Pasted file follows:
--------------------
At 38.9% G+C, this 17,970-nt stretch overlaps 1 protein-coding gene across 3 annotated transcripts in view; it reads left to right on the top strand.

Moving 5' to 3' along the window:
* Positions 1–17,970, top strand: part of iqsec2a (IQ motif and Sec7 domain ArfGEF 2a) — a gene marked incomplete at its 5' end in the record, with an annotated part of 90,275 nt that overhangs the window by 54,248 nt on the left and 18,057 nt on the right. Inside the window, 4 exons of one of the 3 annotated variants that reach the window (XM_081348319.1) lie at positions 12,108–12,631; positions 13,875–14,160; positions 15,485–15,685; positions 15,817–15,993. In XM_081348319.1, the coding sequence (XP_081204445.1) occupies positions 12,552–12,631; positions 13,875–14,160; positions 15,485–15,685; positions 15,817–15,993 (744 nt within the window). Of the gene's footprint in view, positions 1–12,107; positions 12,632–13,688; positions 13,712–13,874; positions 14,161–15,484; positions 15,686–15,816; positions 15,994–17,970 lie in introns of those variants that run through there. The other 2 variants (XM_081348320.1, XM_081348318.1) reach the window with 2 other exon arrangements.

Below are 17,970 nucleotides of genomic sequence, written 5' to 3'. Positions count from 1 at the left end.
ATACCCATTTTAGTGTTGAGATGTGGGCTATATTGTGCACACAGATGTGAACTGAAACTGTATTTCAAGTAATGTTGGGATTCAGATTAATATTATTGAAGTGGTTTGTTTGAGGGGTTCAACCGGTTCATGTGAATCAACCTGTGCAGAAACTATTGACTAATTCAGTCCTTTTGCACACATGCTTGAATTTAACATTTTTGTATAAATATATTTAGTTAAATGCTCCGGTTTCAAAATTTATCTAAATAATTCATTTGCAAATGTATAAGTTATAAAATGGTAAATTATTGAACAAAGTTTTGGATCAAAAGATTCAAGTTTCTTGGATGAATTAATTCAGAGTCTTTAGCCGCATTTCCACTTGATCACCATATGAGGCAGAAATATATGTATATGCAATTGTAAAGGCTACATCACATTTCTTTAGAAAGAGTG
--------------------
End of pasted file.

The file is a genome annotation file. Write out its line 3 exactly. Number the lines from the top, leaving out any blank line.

* Positions 1–17,970, top strand: part of iqsec2a (IQ motif and Sec7 domain ArfGEF 2a) — a gene marked incomplete at its 5' end in the record, with an annotated part of 90,275 nt that overhangs the window by 54,248 nt on the left and 18,057 nt on the right. Inside the window, 4 exons of one of the 3 annotated variants that reach the window (XM_081348319.1) lie at positions 12,108–12,631; positions 13,875–14,160; positions 15,485–15,685; positions 15,817–15,993. In XM_081348319.1, the coding sequence (XP_081204445.1) occupies positions 12,552–12,631; positions 13,875–14,160; positions 15,485–15,685; positions 15,817–15,993 (744 nt within the window). Of the gene's footprint in view, positions 1–12,107; positions 12,632–13,688; positions 13,712–13,874; positions 14,161–15,484; positions 15,686–15,816; positions 15,994–17,970 lie in introns of those variants that run through there. The other 2 variants (XM_081348320.1, XM_081348318.1) reach the window with 2 other exon arrangements.